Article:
Rae Portman's killer sentenced 21 years non-parole

By Jimmy Ellingham

Paraire "Friday" Te Awa. Photo / File / Greg Bowker
Paraire "Friday" Te Awa. Photo / File / Greg Bowker

The man found guilty of kidnapping and murdering Hamilton woman Rae Portman will serve at least 21 years in jail.

Paraire "Friday" Te Awa, 33, was sentenced in the High Court at Auckland today to life imprisonment with a minimum non-parole period of 21 years.

Dean Michael Addison, 36, will serve 12 years in jail for kidnapping and two drugs charges. He must serve a minimum term of six years rather than being eligible for parole after a third of his sentence.

The men were found guilty at a jury trial last year but Te Awa's lawyer Peter Kaye said his client felt "utterly hopeless" ahead of his lengthy prison term.

"He continues to deny any responsibility at all for the murder of Ms Portman. He maintains totally his innocence of the charges," he told the court today.

Rae Portman. Photo / Supplied
Rae Portman. Photo / Supplied

Ms Portman, 32, went missing in June 2012 after last being seen in a Mt Albert hotel. Her body was found dumped in a pit and covered in rubbish bags on an Ardmore farm near Auckland three months later. She was four months' pregnant when she was killed.

The court heard that Te Awa hog-tied, gagged and covered Ms Portman with a sheet. He put her in the back of a car, before driving from Papakura to Hamilton where he strangled her with a motorcycle strop at an industrial site.

Addison ordered the kidnapping of Ms Portman, who was involved in drug dealing, to teach her a lesson offending described by Crown prosecutor Kieran Raftery as "cruel" and "callous".

Justice Kit Toogood said the slightly-built Ms Portman would have felt unbearable stress in the final moments of her life. In the car she was crumpled into a small space and would have found it hard to breathe.

"[A] description of the methodical and unemotional way in which you ended Ms Portman's life was chilling," he told Te Awa.

"The evidence that shortly after the murder you appeared in a calm and relaxed state... all suggest a considerable disassociation from the reality of taking the life of another person. For those reasons I consider you extremely dangerous."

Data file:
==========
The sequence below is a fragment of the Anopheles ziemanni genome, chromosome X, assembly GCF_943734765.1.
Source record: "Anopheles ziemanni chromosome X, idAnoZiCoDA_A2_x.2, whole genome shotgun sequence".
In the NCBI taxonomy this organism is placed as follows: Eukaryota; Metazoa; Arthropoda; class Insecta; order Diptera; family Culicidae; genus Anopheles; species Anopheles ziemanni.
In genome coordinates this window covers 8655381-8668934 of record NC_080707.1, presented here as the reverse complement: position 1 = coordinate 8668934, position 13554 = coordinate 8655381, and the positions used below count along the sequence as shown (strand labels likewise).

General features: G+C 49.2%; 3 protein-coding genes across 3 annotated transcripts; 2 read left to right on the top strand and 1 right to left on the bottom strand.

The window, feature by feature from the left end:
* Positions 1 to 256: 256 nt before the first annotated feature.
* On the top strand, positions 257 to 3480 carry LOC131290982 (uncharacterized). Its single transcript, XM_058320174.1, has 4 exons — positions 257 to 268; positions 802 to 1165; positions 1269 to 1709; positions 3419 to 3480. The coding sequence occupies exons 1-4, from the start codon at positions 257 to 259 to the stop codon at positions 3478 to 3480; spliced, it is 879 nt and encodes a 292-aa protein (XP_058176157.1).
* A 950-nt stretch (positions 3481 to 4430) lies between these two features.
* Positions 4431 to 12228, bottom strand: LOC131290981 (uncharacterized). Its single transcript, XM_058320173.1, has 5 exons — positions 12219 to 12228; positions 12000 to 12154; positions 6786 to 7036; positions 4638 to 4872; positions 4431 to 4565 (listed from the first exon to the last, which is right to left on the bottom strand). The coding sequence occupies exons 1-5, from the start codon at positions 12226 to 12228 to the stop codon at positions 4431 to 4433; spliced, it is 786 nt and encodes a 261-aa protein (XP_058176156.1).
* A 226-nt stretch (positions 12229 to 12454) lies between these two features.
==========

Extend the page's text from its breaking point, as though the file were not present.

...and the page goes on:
Justice Toogood said he accepted that Addison didn't intend for Ms Portman to be murdered, but he was the "mastermind" behind what happened.

"You are responsible for setting the tragic events in motion... Your lack of remorse borders on callous."

Ms Portman's mother Rebecca Norton read a victim impact statement in which she recalled Addison's behaviour after the killing.

He was a pallbearer at the funeral and was welcomed Ms Portman's family's house, telling her brother Ben he would find out who was responsible for the murder.

Addison's wife was also fishing for information about what Ms Norton knew.

"To me you are just as guilty of her murder as Te Awa," Ms Norton told Addison. "What do I feel about Dean Addison? Nothing. What goes around comes around."

The family house had since been blessed to remove their sense of "violation".

Ms Norton described the stress she has been under since her daughter's death, saying she had post-traumatic stress disorder over losing a "beautiful woman" and her unborn grandchild.

She warned against getting involved in the drugs underworld. "In the end, it's every man for himself."

Addison was also convicted of supply of methamphetamine, and possession of a precursor substance for the purpose of manufacturing methamphetamine.

A third man, Lee Rigby, is serving a prison sentence for his part in the kidnapping. At last year's trial he gave evidence for the Crown.

Te Awa's mother, Georgina Te Awa, said outside court that the jury got it wrong.

"I'm beyond hurt. I want justice for Rae but I want the right pr**k brought forward for it."

Her son had been warned by his lawyer to expect such a sentence.

He would file an appeal against both the conviction and the sentence.

Ms Norton said outside court that she hoped the legacy Ms Portman left behind would not be in vain.

Detective Senior Sergeant Aaron Proctor said serious crime did have fatal consequences.

"The message today is that drugs and organised crime activity won't be tolerated in New Zealand."

- APNZ

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